Similarly, as we study the mathematical aspects of the external world, we can only develop concepts when a suitable foundation is in place. In this sense, abstract algebra is foundational to category theory, differential equations to analysis, and arithmetic to algebra - not the other ("logical") way round. So when we're looking for foundational ideas in maths, let's remember that a suitable foundation for deducing other ideas is usually only arrived at very late in our process of understanding those other ideas, by a considerable amount of abstraction and much sweat spent on proving that that foundation (or axiom schema, or theory) suffices and is necessary (only logically!) for those deductions.


In short, I'm saying to user1613 that discovering something more "fundamental" to maths than category theory (CT) will probably only happen after we've had plenty more experience with using CT and applying it in places not covered by the ideas that generated it (i.e. outside algebraic topology). Or, if we're lucky, it may happen sooner than otherwise "normally" to be expected if some genius happens along with amazing (but not impossible) insights that connect CT to hitherto unsuspected areas of study. Care to combine CT and molecular biology, anyone? ;-)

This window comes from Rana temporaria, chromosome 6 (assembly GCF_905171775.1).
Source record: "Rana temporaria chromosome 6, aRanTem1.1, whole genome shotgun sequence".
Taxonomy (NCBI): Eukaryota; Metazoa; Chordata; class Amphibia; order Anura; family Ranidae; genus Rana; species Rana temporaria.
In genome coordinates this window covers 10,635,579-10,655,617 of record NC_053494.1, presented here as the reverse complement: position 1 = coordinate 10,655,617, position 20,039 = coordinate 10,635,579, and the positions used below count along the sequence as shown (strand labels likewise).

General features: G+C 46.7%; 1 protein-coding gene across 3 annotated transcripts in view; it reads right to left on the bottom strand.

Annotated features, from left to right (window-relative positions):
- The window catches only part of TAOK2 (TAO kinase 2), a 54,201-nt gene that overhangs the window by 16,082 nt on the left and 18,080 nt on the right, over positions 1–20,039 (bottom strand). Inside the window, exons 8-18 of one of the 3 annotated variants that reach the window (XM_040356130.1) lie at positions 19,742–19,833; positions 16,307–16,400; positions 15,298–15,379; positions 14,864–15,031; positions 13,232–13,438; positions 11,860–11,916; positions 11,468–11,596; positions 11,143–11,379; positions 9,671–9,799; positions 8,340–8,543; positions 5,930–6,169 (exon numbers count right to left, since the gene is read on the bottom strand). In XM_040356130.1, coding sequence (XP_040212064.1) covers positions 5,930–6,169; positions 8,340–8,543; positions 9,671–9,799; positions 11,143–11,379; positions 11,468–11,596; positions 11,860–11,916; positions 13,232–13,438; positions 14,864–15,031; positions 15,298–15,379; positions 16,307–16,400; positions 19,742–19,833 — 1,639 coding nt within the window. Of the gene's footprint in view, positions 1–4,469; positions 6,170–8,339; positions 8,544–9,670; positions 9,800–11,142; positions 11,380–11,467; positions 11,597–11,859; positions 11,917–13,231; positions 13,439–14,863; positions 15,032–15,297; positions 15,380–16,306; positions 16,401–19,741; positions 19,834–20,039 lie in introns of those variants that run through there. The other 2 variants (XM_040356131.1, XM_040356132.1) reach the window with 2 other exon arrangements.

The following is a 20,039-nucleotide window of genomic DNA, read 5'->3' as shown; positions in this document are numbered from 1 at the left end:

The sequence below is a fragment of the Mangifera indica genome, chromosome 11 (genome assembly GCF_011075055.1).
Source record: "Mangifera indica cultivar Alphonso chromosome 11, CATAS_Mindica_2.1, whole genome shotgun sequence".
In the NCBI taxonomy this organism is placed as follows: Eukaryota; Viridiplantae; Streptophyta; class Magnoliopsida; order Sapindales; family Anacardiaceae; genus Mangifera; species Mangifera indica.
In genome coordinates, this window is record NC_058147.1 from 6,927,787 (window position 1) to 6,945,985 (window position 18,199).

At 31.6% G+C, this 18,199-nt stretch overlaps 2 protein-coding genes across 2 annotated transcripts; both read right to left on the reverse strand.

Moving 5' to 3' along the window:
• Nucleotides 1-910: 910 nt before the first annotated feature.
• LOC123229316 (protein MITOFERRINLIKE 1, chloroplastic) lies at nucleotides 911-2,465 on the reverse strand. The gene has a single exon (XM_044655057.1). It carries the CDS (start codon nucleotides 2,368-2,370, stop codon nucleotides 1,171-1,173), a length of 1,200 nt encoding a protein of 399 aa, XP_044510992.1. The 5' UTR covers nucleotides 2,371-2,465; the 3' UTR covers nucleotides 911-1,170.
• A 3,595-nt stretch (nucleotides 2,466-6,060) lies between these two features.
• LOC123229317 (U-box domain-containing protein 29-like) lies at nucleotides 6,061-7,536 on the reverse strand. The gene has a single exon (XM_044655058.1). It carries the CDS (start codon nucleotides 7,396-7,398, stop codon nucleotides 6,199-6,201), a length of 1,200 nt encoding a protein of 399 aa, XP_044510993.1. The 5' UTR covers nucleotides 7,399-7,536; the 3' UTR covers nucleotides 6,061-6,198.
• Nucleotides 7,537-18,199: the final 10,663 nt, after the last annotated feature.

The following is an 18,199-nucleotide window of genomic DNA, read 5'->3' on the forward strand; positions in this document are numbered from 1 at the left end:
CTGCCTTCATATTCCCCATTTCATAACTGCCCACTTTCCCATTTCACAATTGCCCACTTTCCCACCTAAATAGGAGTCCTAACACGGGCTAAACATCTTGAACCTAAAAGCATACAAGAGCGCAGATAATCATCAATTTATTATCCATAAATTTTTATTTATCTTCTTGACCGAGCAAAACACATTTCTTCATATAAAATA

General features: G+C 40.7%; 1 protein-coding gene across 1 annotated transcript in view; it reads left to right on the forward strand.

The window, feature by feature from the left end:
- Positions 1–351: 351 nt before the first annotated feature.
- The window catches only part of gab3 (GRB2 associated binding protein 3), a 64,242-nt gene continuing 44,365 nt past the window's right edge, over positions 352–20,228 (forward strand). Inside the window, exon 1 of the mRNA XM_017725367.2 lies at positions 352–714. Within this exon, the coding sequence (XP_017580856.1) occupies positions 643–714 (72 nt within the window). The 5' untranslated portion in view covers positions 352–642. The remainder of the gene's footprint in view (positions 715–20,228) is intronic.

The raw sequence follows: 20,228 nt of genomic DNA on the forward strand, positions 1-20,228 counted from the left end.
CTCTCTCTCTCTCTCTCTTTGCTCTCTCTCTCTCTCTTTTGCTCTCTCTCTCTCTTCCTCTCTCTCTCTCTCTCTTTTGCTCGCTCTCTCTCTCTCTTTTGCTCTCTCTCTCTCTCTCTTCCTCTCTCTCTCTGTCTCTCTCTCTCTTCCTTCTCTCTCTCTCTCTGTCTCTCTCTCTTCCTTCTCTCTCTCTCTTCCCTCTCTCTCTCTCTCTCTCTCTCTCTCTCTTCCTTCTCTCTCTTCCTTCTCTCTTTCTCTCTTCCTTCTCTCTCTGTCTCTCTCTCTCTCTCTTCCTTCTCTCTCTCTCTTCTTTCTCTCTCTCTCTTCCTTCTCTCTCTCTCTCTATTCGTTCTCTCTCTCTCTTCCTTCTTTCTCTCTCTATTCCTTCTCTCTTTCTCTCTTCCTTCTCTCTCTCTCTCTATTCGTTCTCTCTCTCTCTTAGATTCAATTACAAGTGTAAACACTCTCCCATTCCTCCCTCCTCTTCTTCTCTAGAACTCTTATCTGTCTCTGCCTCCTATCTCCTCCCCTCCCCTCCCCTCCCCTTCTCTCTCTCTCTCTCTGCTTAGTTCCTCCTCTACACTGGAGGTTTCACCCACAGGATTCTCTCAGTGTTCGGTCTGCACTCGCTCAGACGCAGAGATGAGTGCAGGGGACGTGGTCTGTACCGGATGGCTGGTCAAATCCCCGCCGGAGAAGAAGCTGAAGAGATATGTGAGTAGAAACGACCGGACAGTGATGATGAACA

And of course, the genius that does happen along will be an "outsider", in other words, somebody who's not too close to the problem to begin with. Which will put many dedicated researchers' individual and collective noses out of joint. Remember David Hilbert's famous Hilbert Programme? Everybody believed that here were a century's worth of serious problems needing elucidation. But it only lasted about 30 years, when along came a Young Kurt (Gödel to be precise), with some devastating news about undecidable problems in proof systems such as Principia Mathematica, Bertrand Russell's crowning achievement of research into mathematical foundations. Ironic, that last ...

One more point, and I'm done. And that is that fundamental advances are usually disruptive, not the result of an assembly-line, production-oriented approach to making progress; by definition, such a "steady as she goes" mindset can only ever produce more of the same. User1613, you're looking for a big idea in the grand, unifying tradition of CT; but CT itself sprang from the difficulties of making sense doing algebraic topology, not from the impetus to produce some sort of Unified Field Theory for maths. I'm willing to bet that if you, for example, dedicate yourself to finding "the thing more abstract than CT", you'll only make any progress by first making several totally unexpected discoveries about apparently unrelated things.